Bleomycin is an anticancer drug that is derived from Streptococcus verticillus. It inhibits cell cycle at G2 phase and causes destruction of the tumor cells by DNA fragmentation, RNA degradation, and simultaneous free radicals’ production. Systemic use of this medication with a dose higher than300mg / day shows more toxic effects on lung and skin and so is not considered as the first choice in the treatment of warts [8].

Intralesional bleomycin injection was reported to be effective in treatment of warts either by injection into the lesion by syringe or using dermojet or prick method [9]. The effect of bleomycin injection in resistant warts has been evaluated in several studies. In some studies, this treatment has been rejected [10], others show that the healing rate was14% to 99% [11].

Materials and Methods

This intervention study (pre - post intervention) involved 50 patients with multiple recalcitrant warts. Patients were randomized selected from the outpatient clinic of dermatology, venereology and andrology department. They were divided into two groups. Group A (25 patients) received treatment with the autoinoculation procedure, and group B (25 patients) treated with intralesional bleomycin injection. The institutional review board (IRB) approval of this study had been assigned number 3412 on 14/2/2017.

Inclusion criteria included patients with multiple recalcitrant warts at different sites, with ages ranged from 18 – 45 years and both sexes.

Exclusion criteria included patients having other dermatological diseases, with mucosal warts, immunosuppressed ones, patients with koebner phenomenon, HCV or HIV infections. Those on aspirin or anticoagulant therapy and with bleeding tendency. Patients with lung diseases (in bleomycin treated group). Pregnant and lactating females and children were also excluded.

Written informed consents were obtained from the patients participating in this study after informing them about the steps of study and the complications.

All patients were subjected to detailed history taking including personal history, family history of similar conditions, past history of previous medication, and medical history regarding any dermatological, lung, blood diseases. General and dermatological examinations were also done for all patients.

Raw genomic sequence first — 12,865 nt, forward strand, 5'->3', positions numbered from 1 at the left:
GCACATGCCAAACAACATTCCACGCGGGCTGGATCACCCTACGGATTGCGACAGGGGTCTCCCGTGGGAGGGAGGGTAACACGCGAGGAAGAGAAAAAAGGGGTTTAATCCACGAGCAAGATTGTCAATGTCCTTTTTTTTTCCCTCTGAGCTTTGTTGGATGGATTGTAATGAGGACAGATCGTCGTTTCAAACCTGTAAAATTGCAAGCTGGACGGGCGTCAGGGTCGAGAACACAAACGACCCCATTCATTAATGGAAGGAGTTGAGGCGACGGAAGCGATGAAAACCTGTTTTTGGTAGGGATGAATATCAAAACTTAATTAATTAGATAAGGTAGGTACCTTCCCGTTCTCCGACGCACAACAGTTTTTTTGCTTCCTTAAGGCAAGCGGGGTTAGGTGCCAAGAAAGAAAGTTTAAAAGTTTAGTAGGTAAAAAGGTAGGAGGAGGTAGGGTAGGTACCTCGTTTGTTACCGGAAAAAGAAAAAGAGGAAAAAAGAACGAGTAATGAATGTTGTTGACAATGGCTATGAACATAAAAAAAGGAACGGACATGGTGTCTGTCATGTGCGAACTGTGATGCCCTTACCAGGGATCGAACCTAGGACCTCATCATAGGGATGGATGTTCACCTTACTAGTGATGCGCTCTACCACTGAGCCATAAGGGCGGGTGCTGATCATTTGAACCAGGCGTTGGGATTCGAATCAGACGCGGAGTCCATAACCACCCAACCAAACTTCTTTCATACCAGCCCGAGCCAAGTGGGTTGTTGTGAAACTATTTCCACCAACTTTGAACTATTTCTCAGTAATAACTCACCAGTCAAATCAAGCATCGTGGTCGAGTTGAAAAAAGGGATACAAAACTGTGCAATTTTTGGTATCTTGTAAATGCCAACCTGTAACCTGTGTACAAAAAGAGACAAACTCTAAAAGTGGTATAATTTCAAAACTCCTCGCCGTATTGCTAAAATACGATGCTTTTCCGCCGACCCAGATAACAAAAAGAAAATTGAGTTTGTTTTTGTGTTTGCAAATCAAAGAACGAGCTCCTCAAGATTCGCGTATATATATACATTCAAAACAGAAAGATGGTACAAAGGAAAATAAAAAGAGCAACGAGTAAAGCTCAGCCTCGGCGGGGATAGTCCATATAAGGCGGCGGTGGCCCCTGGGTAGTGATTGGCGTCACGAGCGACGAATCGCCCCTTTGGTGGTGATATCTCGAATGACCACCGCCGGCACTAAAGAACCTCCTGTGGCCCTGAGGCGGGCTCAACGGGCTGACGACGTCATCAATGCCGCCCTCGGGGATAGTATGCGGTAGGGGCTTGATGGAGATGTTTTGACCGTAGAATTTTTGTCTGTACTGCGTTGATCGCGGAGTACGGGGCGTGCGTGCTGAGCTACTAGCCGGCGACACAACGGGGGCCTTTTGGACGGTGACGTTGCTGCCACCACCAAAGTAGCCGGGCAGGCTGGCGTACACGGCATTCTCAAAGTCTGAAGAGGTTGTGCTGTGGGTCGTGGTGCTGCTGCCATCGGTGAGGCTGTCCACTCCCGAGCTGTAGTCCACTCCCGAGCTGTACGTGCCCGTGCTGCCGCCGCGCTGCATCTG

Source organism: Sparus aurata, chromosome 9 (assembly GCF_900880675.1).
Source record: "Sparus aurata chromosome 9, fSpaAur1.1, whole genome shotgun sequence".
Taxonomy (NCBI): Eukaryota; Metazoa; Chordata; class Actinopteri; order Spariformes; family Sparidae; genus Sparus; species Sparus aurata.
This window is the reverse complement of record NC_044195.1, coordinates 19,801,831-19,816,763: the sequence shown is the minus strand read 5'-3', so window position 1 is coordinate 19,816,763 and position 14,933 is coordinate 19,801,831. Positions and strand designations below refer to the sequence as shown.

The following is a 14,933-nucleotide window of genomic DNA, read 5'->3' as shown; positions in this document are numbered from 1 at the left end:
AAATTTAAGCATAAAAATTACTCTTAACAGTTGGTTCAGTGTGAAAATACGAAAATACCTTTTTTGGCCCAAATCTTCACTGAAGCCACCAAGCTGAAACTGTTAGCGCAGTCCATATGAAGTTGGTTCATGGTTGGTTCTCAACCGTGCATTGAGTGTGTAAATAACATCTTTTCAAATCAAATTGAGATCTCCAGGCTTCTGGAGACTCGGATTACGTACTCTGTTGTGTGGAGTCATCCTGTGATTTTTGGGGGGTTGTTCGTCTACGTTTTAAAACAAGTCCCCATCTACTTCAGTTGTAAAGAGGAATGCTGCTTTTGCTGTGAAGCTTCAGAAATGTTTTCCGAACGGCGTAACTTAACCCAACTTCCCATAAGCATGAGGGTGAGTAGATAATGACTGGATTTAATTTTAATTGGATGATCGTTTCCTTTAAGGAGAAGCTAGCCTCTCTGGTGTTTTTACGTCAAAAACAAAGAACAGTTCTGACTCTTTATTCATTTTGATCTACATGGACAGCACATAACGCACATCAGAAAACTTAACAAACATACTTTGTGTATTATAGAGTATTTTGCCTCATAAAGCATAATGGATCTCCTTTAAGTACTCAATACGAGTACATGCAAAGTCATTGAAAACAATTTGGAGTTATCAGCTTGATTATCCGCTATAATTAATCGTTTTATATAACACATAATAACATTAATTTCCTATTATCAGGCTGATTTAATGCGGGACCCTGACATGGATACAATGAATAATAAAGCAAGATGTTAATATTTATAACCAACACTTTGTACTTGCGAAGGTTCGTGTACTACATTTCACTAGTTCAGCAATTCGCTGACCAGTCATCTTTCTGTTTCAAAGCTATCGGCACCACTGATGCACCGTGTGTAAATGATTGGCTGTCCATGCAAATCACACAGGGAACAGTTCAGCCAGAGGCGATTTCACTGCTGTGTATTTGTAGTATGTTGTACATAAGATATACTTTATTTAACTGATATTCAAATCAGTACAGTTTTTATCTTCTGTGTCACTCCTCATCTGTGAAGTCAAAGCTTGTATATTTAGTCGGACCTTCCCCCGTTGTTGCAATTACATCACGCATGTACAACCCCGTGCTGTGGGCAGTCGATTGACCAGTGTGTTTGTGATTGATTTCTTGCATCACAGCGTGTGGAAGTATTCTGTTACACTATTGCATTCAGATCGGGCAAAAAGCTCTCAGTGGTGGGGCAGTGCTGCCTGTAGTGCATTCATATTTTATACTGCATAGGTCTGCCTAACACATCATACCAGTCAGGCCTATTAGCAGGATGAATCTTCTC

Group A patients who treated with autoinoculation procedure were subjected to the followings:

1) A digital photograph was taken for the multiple warty lesions before treatment.

2) The procedure was done under strict aseptic conditions.

3) A wart with a considerable volume was chosen as the donor and was anesthetized by lignocaine infiltration. It was shaved with a 15- scalpel blade. Haemostasis was done using a high frequator electrocauterization.

4) The tissue from the donor wart was put in a petri dish and minced in to tiny bits (fig 1a and 1b).

infectious-diseases-warty-tissue

Figure 1a: Mincing warty tissue to produce the auto implant

infectious-diseases-inserting-tissue

Figure 1b: Method of inserting the autoimplant

5) Using a 20gauge needle, a dermal pocket extending to the subcutis was formed over the volar aspect of the left forearm of the same patient with prior anaesthesia infiltration.

6) The minced bits of the donor wart were introduced in to the dermal pocket in the left forearm with the tip of the 20-gauge needle that used before (figure 1b).

7) Both donor and recipient site were dressed in gauze and adhesive plaster and patients were asked not to remove the plaster except after 5 days of this procedure. systemic antibiotics were given to patients (cefradine 500mg three times daily and metronidazole 500mg twice daily for one week after the procedure) to guard against secondary bacterial infection.

8) The follow up visits were scheduled every 4 weeks for 3 months. At each follow up visits the procedure was repeated using a different donor wart.

9) A digital photograph of the warts was taken every 4 weeks.

Group B patients who treated with intralesional injection of bleomycin were subjected to the followings:

1) A digital photograph was taken for the wart treated before starting this therapeutic option.

2) Each bleomycin vial contains 15 mg in dry form, each milligram contains 1.5 to 2 units of active bleomycin. Each vial was dissolved with 5 ml distilled water, thus each ml contained 3mg of the drug. Then we mixed 1 ml of the solution with 2 ml lidocaine 1% so that each ml contained 1 mg of the drug.

3) Injection was done by insulin syringe directly in to wart, until the color of the lesion turned in to white. In small wart, injection was with a dose of 0.1 ml of the final solution as one injection point. In large warts, injection was with a dose not exceed 0.2 to 0.3 ml of the final solution in multiple injection points. The maximum total dose for each patient per session was less than 2 mg.

4) The session was repeated every 4 weeks for 3 months.

5) Digital photographs of warts were taken every 4 weeks.

Results

The demographic data of the two groups showed that there were no statistically significant differences between the two studied groups in age or sex distribution. There were no statistically significant differences between the two studied groups in duration or previous therapy of warts. Regarding the type and site of warts treated in this study, there was a statistically significant increase in frequency of common warts (as a type) and two hands warts (as a site) among autoinoculation group compared to bleomycin group.